"Colonel," Zelenka said softly, the hand returning to his arm. "Evan, this is not your fault."
He could argue. Part of him wanted to, but he gave the scientist what he wanted and forced out a terse nod and a strained smile. Zelenka looked anything but convinced, yet let go of Evan's arm to reach for his cane propped up against one edge of the console. He stood up easily and Evan wondered for a moment why he bothered with the cane at all. Zelenka had recovered so well from the loss of the limb that sometimes Lorne forgot that the leg beneath the scientist's trousers was a prosthetic at all. But it was the short, truncated steps that looked almost painful that he took next which reminded Lorne of what that man had lost. Atlantis was a beautiful city, but she demanded payment from time to time. They'd all give it to her in kind, but some had been forced to give more than others.
Sheppard would pay the ultimate price, but sometimes it was the survivors who suffered the most.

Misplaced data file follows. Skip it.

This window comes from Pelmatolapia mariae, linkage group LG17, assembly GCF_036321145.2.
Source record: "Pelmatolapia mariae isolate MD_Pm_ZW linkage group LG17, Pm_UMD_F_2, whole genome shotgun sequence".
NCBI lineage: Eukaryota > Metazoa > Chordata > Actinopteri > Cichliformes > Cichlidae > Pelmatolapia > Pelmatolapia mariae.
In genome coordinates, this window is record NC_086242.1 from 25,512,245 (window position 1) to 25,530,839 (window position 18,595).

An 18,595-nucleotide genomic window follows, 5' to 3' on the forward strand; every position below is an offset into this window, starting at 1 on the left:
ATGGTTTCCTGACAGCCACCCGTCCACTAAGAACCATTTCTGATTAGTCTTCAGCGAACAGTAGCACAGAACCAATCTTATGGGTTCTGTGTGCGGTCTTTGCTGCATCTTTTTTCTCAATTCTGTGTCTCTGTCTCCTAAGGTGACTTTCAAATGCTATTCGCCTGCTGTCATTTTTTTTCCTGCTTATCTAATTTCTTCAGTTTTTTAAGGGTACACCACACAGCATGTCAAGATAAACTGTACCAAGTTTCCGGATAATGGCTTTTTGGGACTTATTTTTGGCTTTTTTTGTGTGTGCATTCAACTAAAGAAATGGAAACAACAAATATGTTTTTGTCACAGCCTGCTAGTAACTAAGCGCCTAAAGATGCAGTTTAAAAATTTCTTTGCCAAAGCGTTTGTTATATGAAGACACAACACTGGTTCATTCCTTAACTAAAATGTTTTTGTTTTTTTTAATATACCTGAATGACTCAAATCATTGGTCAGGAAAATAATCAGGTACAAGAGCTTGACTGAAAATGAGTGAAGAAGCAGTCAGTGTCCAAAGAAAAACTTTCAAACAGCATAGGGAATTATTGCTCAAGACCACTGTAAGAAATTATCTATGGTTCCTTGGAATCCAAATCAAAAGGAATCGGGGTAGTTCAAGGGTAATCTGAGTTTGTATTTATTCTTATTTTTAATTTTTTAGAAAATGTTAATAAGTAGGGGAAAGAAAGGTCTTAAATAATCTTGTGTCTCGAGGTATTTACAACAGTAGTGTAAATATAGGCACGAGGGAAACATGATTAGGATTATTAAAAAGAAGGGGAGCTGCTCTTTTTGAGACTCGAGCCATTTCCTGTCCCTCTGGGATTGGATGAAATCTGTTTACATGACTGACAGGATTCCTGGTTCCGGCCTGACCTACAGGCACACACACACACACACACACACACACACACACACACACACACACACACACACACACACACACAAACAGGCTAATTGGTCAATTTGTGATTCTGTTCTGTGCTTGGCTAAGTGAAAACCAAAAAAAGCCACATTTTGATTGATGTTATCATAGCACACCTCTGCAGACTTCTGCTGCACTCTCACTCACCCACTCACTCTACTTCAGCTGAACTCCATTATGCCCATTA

"We all knew what we were signing up for here, Lorne," Zelenka spoke again in his slightly accented english, and Evan realized he'd just been caught staring at the doctor's leg.
Zelenka raised his cane and tapped it lightly against the artificial appendage. The sound it made was hollow.
"I was angry about this for a long time," the scientist began, glancing down forlornly at his leg. "I wallowed and wondered 'why me?', but then I had an epiphany of sorts one day, and I never worried about it again. It occurred to me that there was not a single day on Atlantis I would trade for even the slightest chance at getting this back." He tapped the leg again then looked over at Lorne, refusing to speak until Evan raised his eyes to meet the scientists'.
"This city is a choice, Colonel Lorne, and one we all make. We knew it would be dangerous - risky even - but we did it anyways, because the rewards were always going to outnumber the risks. General Sheppard understood that, and, somewhere in that messed up head of yours right now, you know it too.
The key, Even Lorne, is to get yourself out from under the things you can't control, and embrace the things you can."
"And what's that?" He asked, unsure of what to make of the impromptu lecture he'd just been given. "What do I possibly have control over now?"
Zelenka smiled. "You are a good man, Colonel Lorne. You have compassion and strength, and there is an infirmary full of people right now barely holding on. Perhaps your efforts would be better spent on them, then wallowing up here alone."